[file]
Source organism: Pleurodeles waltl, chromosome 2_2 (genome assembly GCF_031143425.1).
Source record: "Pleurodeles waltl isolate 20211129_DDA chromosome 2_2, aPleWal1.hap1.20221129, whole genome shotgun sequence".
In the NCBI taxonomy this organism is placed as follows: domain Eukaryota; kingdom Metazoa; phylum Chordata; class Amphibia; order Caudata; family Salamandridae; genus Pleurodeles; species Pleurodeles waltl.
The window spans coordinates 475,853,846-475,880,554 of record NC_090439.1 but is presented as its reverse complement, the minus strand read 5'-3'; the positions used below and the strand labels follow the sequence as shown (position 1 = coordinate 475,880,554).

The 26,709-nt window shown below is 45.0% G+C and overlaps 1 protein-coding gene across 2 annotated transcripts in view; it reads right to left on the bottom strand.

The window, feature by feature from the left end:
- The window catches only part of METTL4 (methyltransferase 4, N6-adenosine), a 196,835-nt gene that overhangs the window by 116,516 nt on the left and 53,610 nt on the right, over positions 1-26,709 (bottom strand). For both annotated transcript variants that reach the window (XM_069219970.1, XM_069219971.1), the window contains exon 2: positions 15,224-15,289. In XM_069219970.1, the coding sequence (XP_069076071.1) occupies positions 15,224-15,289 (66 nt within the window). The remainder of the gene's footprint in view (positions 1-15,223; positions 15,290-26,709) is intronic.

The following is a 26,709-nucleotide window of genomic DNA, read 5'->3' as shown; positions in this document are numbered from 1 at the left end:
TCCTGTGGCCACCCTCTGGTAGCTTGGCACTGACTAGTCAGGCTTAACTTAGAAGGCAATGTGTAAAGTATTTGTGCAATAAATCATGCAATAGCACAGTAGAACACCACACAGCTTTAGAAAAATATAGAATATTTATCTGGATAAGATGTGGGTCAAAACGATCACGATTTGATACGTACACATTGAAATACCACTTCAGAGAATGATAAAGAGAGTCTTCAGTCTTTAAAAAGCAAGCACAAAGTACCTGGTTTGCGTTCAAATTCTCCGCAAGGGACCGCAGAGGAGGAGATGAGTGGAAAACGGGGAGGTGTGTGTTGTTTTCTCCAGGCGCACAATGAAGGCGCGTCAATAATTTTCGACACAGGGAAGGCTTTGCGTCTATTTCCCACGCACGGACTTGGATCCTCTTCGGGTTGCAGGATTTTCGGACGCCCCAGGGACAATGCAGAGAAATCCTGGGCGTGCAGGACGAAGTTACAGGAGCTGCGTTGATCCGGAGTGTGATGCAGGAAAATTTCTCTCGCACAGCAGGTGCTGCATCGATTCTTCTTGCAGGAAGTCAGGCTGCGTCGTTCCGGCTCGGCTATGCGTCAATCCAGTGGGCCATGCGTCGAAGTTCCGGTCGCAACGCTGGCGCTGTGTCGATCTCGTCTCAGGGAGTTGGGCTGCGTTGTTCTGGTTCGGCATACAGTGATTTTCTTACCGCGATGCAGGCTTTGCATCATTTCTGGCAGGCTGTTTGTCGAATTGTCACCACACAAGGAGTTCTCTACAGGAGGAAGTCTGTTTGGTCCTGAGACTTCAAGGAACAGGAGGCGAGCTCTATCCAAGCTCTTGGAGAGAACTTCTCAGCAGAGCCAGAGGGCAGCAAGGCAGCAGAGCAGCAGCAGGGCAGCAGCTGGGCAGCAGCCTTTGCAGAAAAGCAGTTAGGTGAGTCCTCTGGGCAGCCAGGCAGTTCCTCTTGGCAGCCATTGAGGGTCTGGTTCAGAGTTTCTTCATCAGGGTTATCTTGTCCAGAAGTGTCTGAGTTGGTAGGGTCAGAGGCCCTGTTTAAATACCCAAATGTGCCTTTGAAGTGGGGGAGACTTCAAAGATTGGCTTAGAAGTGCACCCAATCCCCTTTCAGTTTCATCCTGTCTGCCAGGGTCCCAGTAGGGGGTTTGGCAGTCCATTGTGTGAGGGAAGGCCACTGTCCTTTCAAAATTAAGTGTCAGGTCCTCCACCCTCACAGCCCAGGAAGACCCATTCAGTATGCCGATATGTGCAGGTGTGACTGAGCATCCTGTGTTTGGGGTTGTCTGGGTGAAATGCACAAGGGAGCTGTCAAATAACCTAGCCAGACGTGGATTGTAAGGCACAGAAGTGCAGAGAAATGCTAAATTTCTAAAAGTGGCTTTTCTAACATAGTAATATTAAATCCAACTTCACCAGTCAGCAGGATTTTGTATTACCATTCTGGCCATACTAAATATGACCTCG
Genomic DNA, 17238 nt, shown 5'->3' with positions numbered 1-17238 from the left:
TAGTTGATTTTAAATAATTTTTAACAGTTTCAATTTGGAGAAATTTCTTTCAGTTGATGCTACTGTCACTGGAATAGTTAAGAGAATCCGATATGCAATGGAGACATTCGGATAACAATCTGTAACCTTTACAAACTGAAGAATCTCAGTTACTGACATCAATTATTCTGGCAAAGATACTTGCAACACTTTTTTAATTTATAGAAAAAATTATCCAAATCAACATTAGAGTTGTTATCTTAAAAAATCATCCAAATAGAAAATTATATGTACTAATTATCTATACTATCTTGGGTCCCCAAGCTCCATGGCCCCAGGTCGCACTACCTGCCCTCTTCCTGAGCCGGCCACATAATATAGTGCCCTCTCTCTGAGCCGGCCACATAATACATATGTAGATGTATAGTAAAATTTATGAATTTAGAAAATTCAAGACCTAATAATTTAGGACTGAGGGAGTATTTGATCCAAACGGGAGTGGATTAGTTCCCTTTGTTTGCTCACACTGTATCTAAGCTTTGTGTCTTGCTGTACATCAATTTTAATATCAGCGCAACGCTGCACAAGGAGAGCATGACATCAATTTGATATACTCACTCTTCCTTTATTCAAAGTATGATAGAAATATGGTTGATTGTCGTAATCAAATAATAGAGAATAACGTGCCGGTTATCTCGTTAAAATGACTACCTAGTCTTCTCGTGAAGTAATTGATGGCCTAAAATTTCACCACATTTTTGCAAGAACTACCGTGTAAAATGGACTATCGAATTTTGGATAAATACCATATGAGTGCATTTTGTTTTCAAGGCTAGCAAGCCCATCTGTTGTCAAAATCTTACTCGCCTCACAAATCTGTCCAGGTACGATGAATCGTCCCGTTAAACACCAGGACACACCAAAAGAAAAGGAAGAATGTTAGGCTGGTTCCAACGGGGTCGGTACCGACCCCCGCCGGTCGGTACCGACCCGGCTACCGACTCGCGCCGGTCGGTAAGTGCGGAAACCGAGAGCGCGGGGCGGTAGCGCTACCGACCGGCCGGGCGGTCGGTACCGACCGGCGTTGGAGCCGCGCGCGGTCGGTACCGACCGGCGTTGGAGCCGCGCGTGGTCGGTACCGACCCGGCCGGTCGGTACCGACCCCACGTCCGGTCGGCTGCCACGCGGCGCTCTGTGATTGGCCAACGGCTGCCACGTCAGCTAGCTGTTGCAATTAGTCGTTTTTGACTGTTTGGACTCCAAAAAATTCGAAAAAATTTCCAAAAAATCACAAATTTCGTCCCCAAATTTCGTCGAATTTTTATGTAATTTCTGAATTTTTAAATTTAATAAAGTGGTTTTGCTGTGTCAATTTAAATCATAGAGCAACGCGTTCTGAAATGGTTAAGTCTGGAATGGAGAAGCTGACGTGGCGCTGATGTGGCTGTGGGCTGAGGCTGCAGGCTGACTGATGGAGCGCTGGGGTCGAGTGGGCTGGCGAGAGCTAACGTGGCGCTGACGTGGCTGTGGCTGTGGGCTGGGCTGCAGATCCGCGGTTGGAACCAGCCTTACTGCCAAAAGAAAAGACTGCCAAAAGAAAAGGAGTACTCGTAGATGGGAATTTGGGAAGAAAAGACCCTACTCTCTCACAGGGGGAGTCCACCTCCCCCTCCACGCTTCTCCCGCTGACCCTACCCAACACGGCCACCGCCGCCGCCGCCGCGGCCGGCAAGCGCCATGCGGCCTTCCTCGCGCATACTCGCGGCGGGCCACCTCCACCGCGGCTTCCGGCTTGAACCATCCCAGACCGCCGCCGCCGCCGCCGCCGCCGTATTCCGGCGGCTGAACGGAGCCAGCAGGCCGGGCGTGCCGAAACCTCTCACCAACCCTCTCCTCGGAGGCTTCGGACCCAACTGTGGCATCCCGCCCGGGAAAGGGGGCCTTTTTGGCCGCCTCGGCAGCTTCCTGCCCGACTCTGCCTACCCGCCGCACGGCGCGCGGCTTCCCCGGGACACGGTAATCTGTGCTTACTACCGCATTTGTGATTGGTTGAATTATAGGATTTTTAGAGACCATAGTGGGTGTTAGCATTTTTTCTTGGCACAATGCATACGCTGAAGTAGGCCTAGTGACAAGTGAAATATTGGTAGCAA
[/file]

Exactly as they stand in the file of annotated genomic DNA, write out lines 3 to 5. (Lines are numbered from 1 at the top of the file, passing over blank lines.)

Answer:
In the NCBI taxonomy this organism is placed as follows: domain Eukaryota; kingdom Metazoa; phylum Chordata; class Amphibia; order Caudata; family Salamandridae; genus Pleurodeles; species Pleurodeles waltl.
The window spans coordinates 475,853,846-475,880,554 of record NC_090439.1 but is presented as its reverse complement, the minus strand read 5'-3'; the positions used below and the strand labels follow the sequence as shown (position 1 = coordinate 475,880,554).

The 26,709-nt window shown below is 45.0% G+C and overlaps 1 protein-coding gene across 2 annotated transcripts in view; it reads right to left on the bottom strand.